Ahead of us this Memorial Day weekend, after the disappointment of the far from stellar All-Star Race, is the greatest day in motorsports with not one, not two but three iconic races across multiple different racing series. Whetting the appetite even further, is the fact that we haven’t seen this trio of races on Memorial Day Sunday since 2019 with the F1 race being canceled in 2020 due to the pandemic and shifted a week earlier last year.
For racing aficionados, then, it doesn’t get to look much better than this upcoming Sunday (May 29).
First up, and obscenely early if you live on the West Coast, in the Principality of Monaco on the picturesque French Riviera we have the Monaco Grand Prix. The inaugural race was all the way back in 1929 and it was a part of the first official Formula One season in 1950.
The narrow confines of the street circuit make overtaking supremely difficult with former Brazilian F1 driver and three-time world champion Nelson Piquet describing driving the circuit as “like riding a bicycle around your living room,” an apt description if ever there was one. So, as you might expect when passing is at an absolute premium heightening the importance of qualifying. In fact, you have to go all the way back to Olivier Panis in 1996, some 26 years ago, to find the last time a driver won from outside a top-three starting position.
Panis started 14th, just for the record.
This will be race No. 7 of the 23-race 2022 Formula One slate and to date the season has been dominated by the Ferrari and Red Bull outfits with Charles Leclerc (two wins) and 2021 F1 champion Max Verstappen (four wins) hoovering up all the victories to date.
Shockingly, perhaps, after years of ruthless domination, seven-time champion Lewis Hamilton and his Mercedes team have struggled mightily, some distance behind the two previously named manufacturers. The British veteran sits in sixth place in the standings some 45 points — and a country mile — off the pace. There were signs of progress in the most recent Spanish Grand Prix but as things stand, it’s hard to imagine the title isn’t a straight up fight between LeClerc and Verstappen. And with the latter taking the points lead after the race in Barcelona, you can’t help but wonder if a back-to-back title is on the way.
Next up, it’s arguably the most famous motor race of them all – the Indianapolis 500. This year will mark the 106th running of the “Greatest Spectacle in Racing” and just as it has since its inception in 1911, a race won by Ray Harroun in a car known as the Marmon Wasp, the 200 laps of the two-and-a-half-mile circuit are unlikely to disappoint. Four drivers have won this mesmeric race on four occasions: A. J. Foyt, Al Unser Sr., Rick Mears and Hélio Castroneves, who will be shooting for a record breaking fifth drink of the milk in victory lane. Alongside the effervescent Brazilian are seven other former winners: Will Power, Tony Kanaan, Simon Pagenaud, Scott Dixon, Takuma Sato, Alexander Rossi (who won as a rookie) and Juan Pablo Montoya.
There are also seven rookies in this year’s iteration including two well-known names — seven-time NASCAR champion Jimmie Johnson and French F1 veteran Romain Grosjean while six-time NTT IndyCar Series champion Dixon will lead the field to the green flag.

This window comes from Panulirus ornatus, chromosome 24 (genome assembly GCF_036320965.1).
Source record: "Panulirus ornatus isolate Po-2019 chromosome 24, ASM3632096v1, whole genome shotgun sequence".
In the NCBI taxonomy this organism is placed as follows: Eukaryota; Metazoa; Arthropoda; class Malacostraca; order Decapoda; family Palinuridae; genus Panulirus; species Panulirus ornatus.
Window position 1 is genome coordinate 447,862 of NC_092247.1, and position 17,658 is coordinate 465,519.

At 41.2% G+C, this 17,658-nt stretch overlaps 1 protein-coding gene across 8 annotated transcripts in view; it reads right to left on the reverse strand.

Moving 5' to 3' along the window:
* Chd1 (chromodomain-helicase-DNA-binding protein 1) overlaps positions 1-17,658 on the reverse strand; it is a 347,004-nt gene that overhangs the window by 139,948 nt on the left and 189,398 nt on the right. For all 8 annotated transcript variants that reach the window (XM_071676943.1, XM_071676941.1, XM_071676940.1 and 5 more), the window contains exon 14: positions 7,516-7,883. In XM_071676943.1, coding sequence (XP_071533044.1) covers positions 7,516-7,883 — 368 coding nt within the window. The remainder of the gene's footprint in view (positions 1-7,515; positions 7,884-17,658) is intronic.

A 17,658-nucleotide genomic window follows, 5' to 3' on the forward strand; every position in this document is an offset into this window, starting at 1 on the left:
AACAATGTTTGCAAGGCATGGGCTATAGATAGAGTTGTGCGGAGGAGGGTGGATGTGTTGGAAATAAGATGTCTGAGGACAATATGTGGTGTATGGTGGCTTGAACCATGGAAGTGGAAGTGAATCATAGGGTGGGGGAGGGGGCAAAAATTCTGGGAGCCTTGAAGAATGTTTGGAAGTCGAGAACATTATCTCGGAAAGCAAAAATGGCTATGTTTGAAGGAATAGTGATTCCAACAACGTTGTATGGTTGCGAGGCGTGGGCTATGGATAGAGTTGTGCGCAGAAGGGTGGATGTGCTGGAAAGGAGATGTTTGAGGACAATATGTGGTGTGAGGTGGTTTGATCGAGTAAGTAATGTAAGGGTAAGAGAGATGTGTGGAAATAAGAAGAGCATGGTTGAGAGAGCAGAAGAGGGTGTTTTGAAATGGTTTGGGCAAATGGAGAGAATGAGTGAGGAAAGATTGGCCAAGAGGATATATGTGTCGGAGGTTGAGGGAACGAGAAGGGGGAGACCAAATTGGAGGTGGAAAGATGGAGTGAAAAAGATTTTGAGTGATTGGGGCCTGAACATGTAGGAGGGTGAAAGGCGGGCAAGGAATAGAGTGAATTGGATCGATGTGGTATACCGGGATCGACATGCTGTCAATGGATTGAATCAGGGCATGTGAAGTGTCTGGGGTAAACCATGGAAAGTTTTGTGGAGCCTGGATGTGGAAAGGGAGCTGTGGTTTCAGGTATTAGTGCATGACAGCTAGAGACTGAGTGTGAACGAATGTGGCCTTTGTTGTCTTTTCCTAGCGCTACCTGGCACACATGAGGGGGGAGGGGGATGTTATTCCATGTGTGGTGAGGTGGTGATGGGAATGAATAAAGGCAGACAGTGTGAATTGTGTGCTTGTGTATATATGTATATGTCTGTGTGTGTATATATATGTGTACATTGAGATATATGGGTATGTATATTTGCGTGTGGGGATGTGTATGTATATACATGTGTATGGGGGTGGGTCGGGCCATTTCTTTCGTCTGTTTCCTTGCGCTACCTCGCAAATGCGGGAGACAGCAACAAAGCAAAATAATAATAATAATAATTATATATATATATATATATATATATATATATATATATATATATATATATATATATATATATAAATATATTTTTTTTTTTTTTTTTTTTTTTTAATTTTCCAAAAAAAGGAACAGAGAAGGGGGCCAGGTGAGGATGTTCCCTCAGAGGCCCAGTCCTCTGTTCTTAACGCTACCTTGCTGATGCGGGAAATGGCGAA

Power leads the points after five races, having finished third twice and fourth three times – a remarkably consistent start for the 2014 champion from Toowoomba, Australia. Dixon will start as the bookies favorite, but the truth is this is an utterly unpredictable race that any number of drivers could win and to that end, 10 rookies have won the race over the course of its illustrious history.
Rounding out the day is NASCAR’s longest race – the Coca-Cola 600 at the sport’s home track of Charlotte Motor Speedway.
Originally the World 600, the race first ran in 1960 and it was also the inaugural event held at the track. Coming in a shade under 1000 kilometers (970 to be precise), the 600 is very much a test of driver and machine and perhaps surprisingly with this in mind, has also been a race that has seen a number of first time Cup winners.
Four future champions have done so: David Pearson (1961), Jeff Gordon (1994), Bobby Labonte (1995) and Matt Kenseth (2000), with Casey Mears (2007), David Reutimann (2009) and most recently Austin Dillon (2017) also on the list of first time Cup winners. And looking ahead to Sunday, might Tyler Reddick add his name to this list?
This time last year, Kyle Larson absolutely eviscerated the field, leading a whopping 327 of the 400 laps. The reigning champion only has one victory to date this year but don’t be surprised to see him make it two this Sunday evening. Fellow Hendrick Motorsports star Chase Elliott is another name to watch who himself came very close to winning the race in 2020 losing out to Brad Keselowski. Elliott also finished second to Larson in 2021. This race has a habit of being a fuel mileage play so that’s another possibility this Sunday too.
Enjoy it this Sunday, folks!
About the author
Danny starts his 12th year with Frontstretch in 2018, writing the Tuesday signature column 5 Points To Ponder. An English transplant living in San Francisco, by way of New York City, he’s had an award-winning marketing career with some of the biggest companies sponsoring sports. Working with racers all over the country, his freelance writing has even reached outside the world of racing to include movie screenplays.